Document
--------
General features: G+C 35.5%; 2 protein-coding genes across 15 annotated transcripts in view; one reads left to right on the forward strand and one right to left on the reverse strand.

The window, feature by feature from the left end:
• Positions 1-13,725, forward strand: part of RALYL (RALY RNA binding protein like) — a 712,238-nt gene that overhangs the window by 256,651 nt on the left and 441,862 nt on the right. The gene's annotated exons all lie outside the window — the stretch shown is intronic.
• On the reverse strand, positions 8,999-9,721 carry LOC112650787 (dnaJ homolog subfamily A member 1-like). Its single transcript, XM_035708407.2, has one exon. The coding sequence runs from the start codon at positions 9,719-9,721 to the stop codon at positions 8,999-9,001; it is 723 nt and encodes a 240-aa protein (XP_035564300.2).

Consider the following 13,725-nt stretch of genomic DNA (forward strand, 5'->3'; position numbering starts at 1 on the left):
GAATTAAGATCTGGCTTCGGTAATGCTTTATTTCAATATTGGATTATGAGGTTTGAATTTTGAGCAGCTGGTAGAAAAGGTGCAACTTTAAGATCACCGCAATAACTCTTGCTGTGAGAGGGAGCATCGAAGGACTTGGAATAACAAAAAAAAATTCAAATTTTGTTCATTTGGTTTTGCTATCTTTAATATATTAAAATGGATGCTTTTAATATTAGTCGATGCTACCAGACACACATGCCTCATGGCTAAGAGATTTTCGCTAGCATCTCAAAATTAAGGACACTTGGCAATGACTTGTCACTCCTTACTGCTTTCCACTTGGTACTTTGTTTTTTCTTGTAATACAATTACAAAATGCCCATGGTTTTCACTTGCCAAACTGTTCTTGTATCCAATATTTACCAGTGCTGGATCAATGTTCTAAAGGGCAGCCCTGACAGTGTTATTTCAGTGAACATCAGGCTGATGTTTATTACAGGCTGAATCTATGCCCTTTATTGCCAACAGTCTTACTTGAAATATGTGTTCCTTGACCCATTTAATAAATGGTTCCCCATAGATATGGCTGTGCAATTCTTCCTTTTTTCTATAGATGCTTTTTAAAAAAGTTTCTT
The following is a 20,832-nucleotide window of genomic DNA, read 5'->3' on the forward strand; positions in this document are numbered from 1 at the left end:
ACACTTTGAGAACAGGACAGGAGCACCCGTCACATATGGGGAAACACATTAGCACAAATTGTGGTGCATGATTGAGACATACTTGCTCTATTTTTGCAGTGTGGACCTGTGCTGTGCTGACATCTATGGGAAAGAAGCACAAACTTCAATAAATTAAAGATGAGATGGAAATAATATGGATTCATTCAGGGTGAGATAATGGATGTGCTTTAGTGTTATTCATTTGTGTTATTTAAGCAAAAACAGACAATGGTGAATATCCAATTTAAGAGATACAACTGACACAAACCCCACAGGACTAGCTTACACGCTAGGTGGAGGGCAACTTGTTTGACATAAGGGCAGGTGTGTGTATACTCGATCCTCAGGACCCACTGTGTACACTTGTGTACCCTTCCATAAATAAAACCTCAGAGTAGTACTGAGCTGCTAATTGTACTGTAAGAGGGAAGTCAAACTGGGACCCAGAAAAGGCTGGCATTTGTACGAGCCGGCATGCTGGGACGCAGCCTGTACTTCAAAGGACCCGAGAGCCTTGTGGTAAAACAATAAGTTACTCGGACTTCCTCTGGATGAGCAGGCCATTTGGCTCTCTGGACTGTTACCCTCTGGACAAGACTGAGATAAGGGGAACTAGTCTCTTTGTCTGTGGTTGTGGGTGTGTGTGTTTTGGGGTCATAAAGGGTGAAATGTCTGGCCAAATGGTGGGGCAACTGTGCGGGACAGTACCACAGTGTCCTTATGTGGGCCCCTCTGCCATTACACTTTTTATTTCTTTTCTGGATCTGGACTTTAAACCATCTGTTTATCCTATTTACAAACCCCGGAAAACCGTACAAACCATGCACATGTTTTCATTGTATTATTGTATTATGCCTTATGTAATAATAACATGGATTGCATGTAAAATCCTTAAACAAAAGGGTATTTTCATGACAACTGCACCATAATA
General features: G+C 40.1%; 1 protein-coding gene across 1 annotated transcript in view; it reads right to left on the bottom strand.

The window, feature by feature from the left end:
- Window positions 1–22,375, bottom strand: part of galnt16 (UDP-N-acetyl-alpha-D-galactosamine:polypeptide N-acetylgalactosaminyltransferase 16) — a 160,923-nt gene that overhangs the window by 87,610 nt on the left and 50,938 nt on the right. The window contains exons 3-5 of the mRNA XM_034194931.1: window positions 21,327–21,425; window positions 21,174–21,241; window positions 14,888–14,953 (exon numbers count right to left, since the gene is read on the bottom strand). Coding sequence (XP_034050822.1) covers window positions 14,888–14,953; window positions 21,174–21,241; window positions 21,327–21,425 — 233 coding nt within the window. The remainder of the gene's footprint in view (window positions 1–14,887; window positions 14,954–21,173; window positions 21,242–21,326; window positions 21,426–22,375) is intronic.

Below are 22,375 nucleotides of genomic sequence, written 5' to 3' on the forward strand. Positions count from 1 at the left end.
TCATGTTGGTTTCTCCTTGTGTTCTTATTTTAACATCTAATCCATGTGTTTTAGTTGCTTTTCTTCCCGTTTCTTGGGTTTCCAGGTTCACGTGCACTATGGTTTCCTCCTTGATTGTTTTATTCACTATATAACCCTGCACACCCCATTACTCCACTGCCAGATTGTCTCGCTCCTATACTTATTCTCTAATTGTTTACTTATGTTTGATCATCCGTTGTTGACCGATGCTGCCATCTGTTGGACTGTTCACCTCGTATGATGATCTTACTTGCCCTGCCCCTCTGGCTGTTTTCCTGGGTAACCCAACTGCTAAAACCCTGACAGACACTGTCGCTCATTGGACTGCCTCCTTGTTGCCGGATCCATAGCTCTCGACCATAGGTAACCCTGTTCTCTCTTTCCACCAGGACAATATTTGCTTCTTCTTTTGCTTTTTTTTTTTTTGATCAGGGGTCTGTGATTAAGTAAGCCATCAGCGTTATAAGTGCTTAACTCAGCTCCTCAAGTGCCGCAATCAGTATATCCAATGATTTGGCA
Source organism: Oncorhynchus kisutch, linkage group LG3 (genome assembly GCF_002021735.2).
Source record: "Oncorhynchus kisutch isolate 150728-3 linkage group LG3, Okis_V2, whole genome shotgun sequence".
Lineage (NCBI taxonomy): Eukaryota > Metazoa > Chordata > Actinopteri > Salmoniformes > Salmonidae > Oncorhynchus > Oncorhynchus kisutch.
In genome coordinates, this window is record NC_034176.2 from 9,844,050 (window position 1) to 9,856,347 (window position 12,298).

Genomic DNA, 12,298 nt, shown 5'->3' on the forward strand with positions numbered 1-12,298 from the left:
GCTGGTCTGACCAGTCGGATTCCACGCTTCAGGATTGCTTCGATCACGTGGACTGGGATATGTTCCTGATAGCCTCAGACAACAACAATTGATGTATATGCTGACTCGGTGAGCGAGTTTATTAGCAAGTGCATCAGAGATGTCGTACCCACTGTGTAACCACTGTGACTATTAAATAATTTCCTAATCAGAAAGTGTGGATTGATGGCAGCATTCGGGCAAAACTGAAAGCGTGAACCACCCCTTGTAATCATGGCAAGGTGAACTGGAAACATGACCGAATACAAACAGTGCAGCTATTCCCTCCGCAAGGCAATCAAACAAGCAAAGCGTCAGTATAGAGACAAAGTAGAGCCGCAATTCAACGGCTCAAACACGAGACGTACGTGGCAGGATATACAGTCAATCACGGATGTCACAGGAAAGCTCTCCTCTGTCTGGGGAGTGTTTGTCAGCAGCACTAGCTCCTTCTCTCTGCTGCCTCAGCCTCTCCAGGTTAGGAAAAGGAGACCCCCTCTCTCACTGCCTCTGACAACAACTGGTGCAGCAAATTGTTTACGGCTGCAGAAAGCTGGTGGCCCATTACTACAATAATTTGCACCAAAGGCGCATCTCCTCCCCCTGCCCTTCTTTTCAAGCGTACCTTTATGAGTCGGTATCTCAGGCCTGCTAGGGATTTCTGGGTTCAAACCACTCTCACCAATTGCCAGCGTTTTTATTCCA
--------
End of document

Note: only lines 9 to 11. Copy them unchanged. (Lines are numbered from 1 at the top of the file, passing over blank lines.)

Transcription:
General features: G+C 40.1%; 1 protein-coding gene across 1 annotated transcript in view; it reads right to left on the bottom strand.

The window, feature by feature from the left end:
- Window positions 1–22,375, bottom strand: part of galnt16 (UDP-N-acetyl-alpha-D-galactosamine:polypeptide N-acetylgalactosaminyltransferase 16) — a 160,923-nt gene that overhangs the window by 87,610 nt on the left and 50,938 nt on the right. The window contains exons 3-5 of the mRNA XM_034194931.1: window positions 21,327–21,425; window positions 21,174–21,241; window positions 14,888–14,953 (exon numbers count right to left, since the gene is read on the bottom strand). Coding sequence (XP_034050822.1) covers window positions 14,888–14,953; window positions 21,174–21,241; window positions 21,327–21,425 — 233 coding nt within the window. The remainder of the gene's footprint in view (window positions 1–14,887; window positions 14,954–21,173; window positions 21,242–21,326; window positions 21,426–22,375) is intronic.